By his intentional ignorance - not knowing what "reasoned discourse" meant, despite it being linked several times, and refusing to read Joe Huffman's comment because of "the language" - he puts all the rest of us at risk. He willfully and gleefully is willing to risk you, me, and everybody else so he can stay in his bubble of non-reality.

That's not "nice enough". That's "sociopathic" and perhaps even "psychotic". Many sociopaths have the trick down to seeming "nice enough".

James said: "All these common sense propositions are easy to explain."

But he hasn't yet explained one. He's lost on history, he's lost on statistics, he's lost on logic, he's lost on everything - and yet he's unwavering in his determination.

That's not nice, that's not good, that's willing to sacrifice anybody else for his delusions.

This started when he posted a story with a slant that's been macerated, folded, spindled, and mutilated.

And after all of that, he still insists he was "honest" in calling De Vries - who by all accounts was acting deranged and violent - a "innocent victim" as he attempted to break into a house in Texas.

No, that's not "nice enough". That's just covering sociopathy with a sneering veneer of civilized behavor.

jsid-1242319160-605598  Joe Huffman at Thu, 14 May 2009 16:39:20 +0000

I read (and posted about) Kelly's latest response.

I think the only thing that has even a glimmer of hope to penetrate his bubble is an exceedingly stout and sharp stick of reality. And even then I have my doubts. I would not be the least bit surprised that he could watch his entire family beaten to death with a teaspoon and be grateful throughout the ordeal that no one in room had access to a knife or gun.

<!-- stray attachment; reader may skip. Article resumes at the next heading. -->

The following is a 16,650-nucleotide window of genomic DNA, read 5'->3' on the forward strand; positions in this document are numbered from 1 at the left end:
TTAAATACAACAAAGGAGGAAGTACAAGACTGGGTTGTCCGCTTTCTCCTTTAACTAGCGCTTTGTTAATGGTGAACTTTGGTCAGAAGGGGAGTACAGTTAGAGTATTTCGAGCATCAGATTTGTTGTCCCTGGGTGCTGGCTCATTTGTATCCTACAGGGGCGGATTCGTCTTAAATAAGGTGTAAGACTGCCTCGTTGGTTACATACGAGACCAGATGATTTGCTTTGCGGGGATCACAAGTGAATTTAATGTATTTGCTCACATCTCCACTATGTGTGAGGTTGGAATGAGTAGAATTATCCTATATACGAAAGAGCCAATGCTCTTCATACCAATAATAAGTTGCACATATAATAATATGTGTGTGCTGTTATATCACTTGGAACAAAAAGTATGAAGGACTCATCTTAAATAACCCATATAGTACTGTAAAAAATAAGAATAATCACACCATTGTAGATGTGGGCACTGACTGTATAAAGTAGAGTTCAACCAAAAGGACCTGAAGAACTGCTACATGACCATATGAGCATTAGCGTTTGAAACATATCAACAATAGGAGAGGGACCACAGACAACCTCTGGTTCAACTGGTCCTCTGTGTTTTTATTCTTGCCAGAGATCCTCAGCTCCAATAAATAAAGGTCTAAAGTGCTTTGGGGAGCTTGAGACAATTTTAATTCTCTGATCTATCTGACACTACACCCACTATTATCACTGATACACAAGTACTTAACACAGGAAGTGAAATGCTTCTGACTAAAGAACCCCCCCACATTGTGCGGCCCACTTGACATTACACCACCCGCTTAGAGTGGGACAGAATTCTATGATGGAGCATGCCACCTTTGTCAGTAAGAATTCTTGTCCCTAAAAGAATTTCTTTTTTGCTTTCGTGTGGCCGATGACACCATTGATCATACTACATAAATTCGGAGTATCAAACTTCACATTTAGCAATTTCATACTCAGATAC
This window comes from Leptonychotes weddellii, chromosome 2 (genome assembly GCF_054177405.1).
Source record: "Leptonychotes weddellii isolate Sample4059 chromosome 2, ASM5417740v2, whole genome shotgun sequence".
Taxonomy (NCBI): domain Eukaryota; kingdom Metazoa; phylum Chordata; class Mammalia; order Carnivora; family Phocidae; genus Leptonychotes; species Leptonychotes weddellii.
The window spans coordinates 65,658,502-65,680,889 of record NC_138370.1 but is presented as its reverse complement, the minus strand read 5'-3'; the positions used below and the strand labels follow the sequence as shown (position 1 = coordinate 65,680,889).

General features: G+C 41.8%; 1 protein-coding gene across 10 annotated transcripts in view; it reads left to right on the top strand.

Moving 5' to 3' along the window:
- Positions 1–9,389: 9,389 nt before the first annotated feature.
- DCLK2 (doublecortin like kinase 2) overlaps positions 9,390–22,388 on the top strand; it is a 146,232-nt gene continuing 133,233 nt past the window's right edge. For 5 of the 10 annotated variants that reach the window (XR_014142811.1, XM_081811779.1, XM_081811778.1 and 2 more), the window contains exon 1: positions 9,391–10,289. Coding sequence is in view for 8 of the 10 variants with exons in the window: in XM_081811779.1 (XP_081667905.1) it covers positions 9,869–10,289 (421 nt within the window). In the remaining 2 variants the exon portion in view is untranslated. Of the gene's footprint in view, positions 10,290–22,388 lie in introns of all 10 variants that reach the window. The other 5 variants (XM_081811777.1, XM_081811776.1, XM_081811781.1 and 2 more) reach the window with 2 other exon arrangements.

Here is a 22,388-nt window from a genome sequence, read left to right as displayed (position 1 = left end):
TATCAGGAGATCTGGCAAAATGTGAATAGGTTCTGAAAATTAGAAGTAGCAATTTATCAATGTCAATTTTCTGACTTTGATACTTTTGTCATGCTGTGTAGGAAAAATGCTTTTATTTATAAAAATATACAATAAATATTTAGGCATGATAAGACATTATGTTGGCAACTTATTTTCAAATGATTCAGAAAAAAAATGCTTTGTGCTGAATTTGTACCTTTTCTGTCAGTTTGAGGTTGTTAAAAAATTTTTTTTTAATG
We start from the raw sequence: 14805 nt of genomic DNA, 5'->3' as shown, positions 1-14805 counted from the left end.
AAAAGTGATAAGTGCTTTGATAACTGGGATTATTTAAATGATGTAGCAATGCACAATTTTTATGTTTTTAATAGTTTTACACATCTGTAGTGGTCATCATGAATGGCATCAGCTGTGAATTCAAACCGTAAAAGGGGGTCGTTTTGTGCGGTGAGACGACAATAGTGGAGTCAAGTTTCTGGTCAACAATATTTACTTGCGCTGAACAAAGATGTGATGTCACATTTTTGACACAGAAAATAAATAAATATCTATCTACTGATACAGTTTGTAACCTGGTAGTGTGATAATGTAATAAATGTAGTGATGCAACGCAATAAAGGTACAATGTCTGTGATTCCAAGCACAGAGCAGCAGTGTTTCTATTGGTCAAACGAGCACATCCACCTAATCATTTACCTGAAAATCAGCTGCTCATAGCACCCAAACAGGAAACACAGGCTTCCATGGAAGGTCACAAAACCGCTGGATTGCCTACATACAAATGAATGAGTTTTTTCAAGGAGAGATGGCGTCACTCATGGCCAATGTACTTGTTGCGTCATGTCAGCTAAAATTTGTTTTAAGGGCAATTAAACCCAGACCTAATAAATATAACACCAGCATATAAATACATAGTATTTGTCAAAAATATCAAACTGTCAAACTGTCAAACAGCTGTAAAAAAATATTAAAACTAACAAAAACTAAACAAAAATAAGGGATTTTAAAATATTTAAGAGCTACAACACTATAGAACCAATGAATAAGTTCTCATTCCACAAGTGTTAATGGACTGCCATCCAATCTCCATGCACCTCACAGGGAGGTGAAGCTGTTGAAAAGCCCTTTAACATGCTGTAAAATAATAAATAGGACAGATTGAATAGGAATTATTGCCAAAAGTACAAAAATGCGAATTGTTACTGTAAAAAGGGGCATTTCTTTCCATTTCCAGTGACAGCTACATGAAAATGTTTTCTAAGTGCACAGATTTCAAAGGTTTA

jsid-1242319246-605599  fitz at Thu, 14 May 2009 16:40:46 +0000

this whole "freedom from fear" idea is an interesting concept. i am free of fear when i have the means to defend myself. folks like kelly are only free from fear when everyone else is as defenseless as they are. one of those viewpoints sounds like a serious psychological problem.

jsid-1242319739-605600  geekWithA.45 at Thu, 14 May 2009 16:48:59 +0000

And unix-jedi brings us neatly to the crux of the matter: what is the proper and just relationship we should strike with those who bear the torches of the endarkenment?

Aren't we being injust in automatically granting them absolution for their part?

They're never be the ones bashing down the door. Rather, they're the ones who will stand either in silent approval or outright applause, and without them, such door bashing could never take place.

jsid-1242320250-605603  Unix-Jedi at Thu, 14 May 2009 16:57:30 +0000

Oh, AHA.

I hadn't seen your comment or James' reply.

If anyone's interested in seeing just how tolerant I've been in the past of borderline abusive comments, take a look at some of Unix-Jedi's behaviour on the threads where this debate took place - I think a great many bloggers wouldn't have put up with that, but I haven't deleted those comments and don't intend to.

And again we get to the veneer over his sociopathy. I demonstrated that he was (at least arguably) lying because he was either omitting facts, or changing them. I allowed that the first time it might be accidental (It was 15 years ago, maybe the account he read was slanted, hey, it happens.) But after the all the other facts emerged, insisting that the first view, contrary to all the reports was correct is dishonest.

So he can either deal with the his divorce from reality, or demonize me.

Small wonder what he decided.

(On Kevin): a wonderful example of what it is about right-wing zealots that is quite so objectionable.
I'll just make this observation - the day of the gun is drawing to a close. It may not happen in your lifetime, but I think in your heart of hearts you know which way the wind is blowing - hence all the endless sound and fury. And when it does happen, your descendants (if you have descendants) will look back and wonder what on earth all the fuss was about.

So note the first part - and that he didn't bother reading Kevin's essay. He's not honest enough to say "TL;DR", instead he calls it uncomprehensible, logic-bending, pseudo-scientific 'analysis'.